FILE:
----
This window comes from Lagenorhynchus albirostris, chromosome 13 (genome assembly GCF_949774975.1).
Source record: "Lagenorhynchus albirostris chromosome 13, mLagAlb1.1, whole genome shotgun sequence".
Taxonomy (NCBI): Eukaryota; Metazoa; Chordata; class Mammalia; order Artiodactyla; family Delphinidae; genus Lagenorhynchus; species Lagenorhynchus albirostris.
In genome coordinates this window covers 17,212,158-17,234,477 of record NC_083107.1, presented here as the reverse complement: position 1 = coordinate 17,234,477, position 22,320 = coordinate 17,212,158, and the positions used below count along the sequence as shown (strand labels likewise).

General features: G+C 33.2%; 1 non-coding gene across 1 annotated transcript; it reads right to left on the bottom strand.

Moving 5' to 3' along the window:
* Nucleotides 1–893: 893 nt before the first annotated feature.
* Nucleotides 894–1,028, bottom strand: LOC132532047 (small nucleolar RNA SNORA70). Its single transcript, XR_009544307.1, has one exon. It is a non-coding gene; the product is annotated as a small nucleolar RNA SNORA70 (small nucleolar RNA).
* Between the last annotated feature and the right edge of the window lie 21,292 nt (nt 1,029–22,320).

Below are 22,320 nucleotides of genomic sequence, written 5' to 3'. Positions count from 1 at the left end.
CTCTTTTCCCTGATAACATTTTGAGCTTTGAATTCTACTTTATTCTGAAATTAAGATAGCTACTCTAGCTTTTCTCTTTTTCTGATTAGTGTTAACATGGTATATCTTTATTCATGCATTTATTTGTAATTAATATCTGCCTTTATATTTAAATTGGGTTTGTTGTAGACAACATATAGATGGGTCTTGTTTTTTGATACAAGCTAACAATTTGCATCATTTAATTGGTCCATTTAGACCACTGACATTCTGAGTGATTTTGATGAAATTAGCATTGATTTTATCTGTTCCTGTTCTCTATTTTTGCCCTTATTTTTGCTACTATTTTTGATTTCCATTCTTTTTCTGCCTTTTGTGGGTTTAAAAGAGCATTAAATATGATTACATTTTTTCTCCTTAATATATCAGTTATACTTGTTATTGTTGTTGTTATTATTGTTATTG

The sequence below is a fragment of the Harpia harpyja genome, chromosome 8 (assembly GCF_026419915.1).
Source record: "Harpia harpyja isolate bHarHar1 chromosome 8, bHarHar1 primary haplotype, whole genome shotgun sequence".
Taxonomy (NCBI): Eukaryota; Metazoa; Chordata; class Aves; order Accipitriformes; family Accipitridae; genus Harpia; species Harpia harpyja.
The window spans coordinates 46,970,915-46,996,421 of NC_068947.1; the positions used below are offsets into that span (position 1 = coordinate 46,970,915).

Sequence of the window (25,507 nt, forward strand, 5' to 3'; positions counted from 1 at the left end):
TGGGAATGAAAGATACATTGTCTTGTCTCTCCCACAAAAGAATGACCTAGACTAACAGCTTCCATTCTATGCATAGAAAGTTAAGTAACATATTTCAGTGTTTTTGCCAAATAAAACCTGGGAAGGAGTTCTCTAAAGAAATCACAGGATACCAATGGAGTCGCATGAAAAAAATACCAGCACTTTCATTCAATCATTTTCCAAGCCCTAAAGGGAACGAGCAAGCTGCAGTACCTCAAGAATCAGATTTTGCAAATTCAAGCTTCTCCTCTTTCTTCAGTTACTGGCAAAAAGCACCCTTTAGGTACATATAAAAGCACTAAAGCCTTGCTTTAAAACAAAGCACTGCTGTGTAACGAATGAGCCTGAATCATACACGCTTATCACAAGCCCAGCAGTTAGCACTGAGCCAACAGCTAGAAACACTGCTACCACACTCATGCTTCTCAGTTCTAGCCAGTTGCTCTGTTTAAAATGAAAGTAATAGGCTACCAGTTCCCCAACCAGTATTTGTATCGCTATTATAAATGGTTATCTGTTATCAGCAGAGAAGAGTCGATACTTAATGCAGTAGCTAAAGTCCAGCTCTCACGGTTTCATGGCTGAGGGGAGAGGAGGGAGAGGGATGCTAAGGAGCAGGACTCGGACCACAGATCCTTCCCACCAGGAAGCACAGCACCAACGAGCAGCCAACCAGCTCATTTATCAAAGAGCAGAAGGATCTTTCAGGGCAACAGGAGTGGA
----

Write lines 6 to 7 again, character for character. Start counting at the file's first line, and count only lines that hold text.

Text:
Moving 5' to 3' along the window:
* Nucleotides 1–893: 893 nt before the first annotated feature.